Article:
Strangely, this happens to very many poker players who are trying as hard as they can to win. What they don’t realize is that you should have a decreasing bias toward folding as the pot grows. Because we’re talking about limit poker, your call is always smaller than the size of the pot – usually much smaller. And as the pot builds, the size of the pot relative to the amount of your call gets bigger and bigger. That means you have more to gain by calling and more to lose by folding.
Calling two out of three times isn’t enough
This doesn’t mean that you shouldn’t fold even if you’re looking at the biggest pot in history. You should still fold if the rewards are less than the odds against you winning. Did you know that if you always call two-thirds of the time by whim and you have four betting rounds to reach the showdown, mathematically you’re only going to see that showdown one in five times. Think about it. You’re calling two out of three times at whim, so you might fold three times in a row or call seven times in a row. You’re only choosing to fold one in three times that you’re faced with a bet. But, at random, you’re only going to reach the showdown 20 percent of the time. And believe me, that’s not going to be often enough to win against players who start firing into you, realizing that if you don’t fold right now, there’s a good chance you’ll fold on their next bet.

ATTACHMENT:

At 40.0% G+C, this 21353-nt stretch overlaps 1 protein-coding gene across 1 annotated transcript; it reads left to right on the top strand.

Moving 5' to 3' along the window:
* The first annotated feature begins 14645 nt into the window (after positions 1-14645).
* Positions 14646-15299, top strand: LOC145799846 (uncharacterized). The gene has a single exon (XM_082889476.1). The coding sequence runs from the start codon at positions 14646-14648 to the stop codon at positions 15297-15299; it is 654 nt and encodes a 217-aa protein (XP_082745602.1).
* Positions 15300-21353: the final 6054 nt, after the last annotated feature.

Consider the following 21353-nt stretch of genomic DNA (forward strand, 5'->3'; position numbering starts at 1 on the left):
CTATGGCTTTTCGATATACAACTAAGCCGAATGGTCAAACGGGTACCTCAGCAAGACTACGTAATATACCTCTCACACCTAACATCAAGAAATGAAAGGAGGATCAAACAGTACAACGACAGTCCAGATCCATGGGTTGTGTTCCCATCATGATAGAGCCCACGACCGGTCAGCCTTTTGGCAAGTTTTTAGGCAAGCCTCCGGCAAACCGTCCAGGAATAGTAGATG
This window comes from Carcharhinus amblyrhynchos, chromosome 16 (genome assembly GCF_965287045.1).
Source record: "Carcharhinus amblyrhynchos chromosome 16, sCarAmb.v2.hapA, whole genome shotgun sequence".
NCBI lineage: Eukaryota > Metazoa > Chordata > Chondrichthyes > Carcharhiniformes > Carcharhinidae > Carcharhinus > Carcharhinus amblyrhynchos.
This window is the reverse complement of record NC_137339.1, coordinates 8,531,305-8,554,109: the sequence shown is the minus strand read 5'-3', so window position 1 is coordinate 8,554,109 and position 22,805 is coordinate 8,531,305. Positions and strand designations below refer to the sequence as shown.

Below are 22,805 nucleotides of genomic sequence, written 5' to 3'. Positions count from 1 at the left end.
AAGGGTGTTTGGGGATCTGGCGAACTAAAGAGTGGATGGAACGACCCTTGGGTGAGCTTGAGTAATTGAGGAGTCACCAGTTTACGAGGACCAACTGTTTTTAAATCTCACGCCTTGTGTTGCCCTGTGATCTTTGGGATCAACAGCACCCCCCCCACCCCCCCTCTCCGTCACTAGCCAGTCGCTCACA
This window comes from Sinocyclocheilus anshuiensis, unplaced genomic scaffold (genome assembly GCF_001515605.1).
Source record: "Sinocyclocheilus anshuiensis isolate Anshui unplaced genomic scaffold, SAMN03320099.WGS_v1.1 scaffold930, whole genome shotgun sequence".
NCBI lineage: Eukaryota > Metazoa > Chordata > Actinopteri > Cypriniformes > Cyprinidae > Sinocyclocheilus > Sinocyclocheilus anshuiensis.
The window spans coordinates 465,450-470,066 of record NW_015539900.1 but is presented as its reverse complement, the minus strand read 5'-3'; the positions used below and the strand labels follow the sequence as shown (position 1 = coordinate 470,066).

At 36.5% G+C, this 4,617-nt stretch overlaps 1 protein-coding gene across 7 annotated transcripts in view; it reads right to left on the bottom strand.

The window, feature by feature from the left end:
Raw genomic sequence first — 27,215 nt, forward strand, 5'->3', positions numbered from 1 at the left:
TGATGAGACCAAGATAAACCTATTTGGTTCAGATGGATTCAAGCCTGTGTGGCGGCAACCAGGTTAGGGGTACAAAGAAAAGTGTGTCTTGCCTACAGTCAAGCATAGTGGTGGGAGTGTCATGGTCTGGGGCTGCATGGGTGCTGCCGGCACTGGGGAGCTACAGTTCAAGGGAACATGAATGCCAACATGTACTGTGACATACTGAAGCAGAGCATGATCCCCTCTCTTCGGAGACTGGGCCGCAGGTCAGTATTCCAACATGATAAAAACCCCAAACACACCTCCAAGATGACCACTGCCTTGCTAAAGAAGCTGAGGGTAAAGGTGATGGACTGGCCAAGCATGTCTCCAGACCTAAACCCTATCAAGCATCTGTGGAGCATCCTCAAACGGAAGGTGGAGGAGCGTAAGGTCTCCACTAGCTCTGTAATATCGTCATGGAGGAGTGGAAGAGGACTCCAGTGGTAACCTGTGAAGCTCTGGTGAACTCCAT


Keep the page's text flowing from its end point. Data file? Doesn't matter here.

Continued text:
Of course, it matters how strong your hand is relative to your opponents. We’re talking about hands with fair prospects of winning, neither horribly weak nor terrifically strong. In those cases, if you’re too vigilante about identifying reasons to fold on each betting round, you might be folding yourself right out of your bankroll, even though you understand poker better and play more seriously than your opponents.
If that sounds like you, remain selective about the hands you enter pots with, but once you enter, shift your bias toward calling.
This is “The Mad Genius of Poker” Mike Caro and that’s my secret today. — MC
One thought on “Mike Caro poker word is Tightness”
When you talk about people realizing you’re likely to fold on a later street, it sounds a bit like making crazy plays early to garner extra bets later. Have you done any experiments with that?
It’s much more subtle than, say, showing down with garbage on your first hand. I have to wonder if that’s a good thing. Contrary to popular belief, I find lots of players I’d call rational, thinking players even at that smallest of micro-stakes.
That could arguably be my problem, though – the smallest of micro-stakes might just self-select for nits and tightwads. Which is pretty much why I’m there …